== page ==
It’s no secret that Japanese electronics companies in general are in bad shape at the moment. A high yen value, high costs of doing business, a depressed global economy cutting into demand for premium products, and low-cost competition from electronics companies out of China and South Korea are biting deep into the margins of the likes of Nintendo, Sony, Sharp, Panasonic, and a host of others.
And it’s threatening the very survival of some of these companies. By all accounts, Sony is directly on the chopping block. Last week, ratings agency Fitch, slashed the credit rating of both Panasonic and Sony. Panasonic lost two notches to BB and Sony lost three to BB minus. To anyone familiar with financial services, these are very bad credit ratings – called ‘junk bonds’, and a clear sign that the health of these companies is only marginally above, well, the health of the Greek economy.
It’s not just Fitch that has slashed the credit rating of Sony, either. Moody’s and S&P both also rate Sony and Panasonic just marginally above junk status.
But, even more damningly for Sony, the only reason that Panasonic is considered to be a healthier corporation and “more likely to survive than Sony,” is because it has large business interests that have nothing to do with consumer electronics.
Fitch’s head of Asia Pacific, Matt Jamieson, said in a conference call when the company announced these new ratings for both companies “has the advantage of a relatively stable consumer appliance business that is still generating positive margins.”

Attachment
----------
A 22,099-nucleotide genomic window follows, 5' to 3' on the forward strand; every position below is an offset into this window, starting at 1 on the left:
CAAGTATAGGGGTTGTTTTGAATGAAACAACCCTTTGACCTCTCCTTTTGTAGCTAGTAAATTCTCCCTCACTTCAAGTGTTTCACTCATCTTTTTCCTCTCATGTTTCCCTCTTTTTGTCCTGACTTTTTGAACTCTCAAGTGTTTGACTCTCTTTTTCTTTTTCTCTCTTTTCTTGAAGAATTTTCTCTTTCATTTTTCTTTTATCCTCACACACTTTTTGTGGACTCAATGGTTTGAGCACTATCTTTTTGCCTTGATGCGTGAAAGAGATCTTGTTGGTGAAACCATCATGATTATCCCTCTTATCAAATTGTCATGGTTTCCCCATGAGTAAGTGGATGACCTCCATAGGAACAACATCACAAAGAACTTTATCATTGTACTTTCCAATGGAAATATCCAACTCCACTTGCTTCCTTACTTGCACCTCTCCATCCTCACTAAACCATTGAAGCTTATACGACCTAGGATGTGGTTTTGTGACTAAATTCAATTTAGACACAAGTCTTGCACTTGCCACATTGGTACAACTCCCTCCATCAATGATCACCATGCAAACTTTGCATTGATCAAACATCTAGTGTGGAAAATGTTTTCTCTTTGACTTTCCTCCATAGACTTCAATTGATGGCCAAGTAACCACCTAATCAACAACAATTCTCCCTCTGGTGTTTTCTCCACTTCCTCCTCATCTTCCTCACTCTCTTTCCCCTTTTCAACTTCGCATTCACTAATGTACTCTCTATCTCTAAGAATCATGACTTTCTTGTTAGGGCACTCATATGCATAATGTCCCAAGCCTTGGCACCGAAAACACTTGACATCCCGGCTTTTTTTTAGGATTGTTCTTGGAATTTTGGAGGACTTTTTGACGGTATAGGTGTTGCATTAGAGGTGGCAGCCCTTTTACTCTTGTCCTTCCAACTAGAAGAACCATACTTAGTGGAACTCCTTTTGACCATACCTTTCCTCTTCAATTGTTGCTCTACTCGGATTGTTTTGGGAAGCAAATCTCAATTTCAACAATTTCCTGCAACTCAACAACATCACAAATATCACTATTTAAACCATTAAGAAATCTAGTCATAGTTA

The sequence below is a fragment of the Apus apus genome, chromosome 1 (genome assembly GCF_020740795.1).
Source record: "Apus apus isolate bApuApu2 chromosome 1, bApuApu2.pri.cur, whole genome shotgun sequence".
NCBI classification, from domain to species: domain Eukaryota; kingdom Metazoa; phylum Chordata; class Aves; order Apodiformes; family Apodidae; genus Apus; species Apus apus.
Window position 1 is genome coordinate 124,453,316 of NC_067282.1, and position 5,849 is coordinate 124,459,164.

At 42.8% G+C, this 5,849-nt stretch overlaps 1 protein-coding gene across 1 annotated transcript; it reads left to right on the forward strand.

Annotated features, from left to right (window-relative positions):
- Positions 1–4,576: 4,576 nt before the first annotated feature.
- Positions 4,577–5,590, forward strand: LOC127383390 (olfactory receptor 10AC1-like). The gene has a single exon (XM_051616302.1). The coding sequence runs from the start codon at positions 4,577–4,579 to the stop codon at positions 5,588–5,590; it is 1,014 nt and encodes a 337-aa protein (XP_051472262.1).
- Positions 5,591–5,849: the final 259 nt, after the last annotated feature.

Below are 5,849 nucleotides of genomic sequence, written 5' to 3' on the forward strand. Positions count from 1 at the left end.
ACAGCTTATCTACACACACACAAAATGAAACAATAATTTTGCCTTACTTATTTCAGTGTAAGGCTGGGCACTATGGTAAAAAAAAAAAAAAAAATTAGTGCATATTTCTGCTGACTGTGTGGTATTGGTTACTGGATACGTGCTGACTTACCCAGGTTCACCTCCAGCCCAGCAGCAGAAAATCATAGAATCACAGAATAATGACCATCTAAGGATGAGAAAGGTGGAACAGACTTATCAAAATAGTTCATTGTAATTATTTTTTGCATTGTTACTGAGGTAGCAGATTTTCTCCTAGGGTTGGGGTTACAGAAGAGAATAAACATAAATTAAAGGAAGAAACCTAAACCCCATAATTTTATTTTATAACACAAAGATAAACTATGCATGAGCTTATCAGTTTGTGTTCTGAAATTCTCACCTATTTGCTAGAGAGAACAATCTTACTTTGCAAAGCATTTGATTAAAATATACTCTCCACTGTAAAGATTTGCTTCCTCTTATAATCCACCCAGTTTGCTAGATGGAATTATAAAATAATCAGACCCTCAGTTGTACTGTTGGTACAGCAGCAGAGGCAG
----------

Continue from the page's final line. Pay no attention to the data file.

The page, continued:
Of Sony, he said “most of their electronic business are loss making, they appear to be overstretched.”
It’s worth noting that Sharp – a major consumer electronics brand in Japan, needed a $US4.6 billion bail-out by a range of Japanese banks. That’s an indication on how poorly the consumer electronics space is for Japanese companies right now.
It’s not all doom-and-gloom of course, and no one is suggesting that Sony is about to file for bankruptcy. The company still enjoys the support of its bank partners, and its digital camera and gaming segments are high-margin and don’t suffer the same competition from cheap electronics from Korea and China.
And thanks to the sale of its chemicals business to a Japanese state bank, Sony is anticipating a full-year profit of $US1.63 billion.
Nonetheless, the market remains very tight for Sony, and if you’re a fan of Sony products, now might be a good time to splash out on a couple of full-priced products to support the company.
Unfortunately a lot of Sony’s problems are macroeconomic – that is, Sony’s largely at the mercy of the global economy right now. It went into the current financial crisis in Europe (one of its most important markets) in poor health, which makes it all the more difficult to ride the bad waves.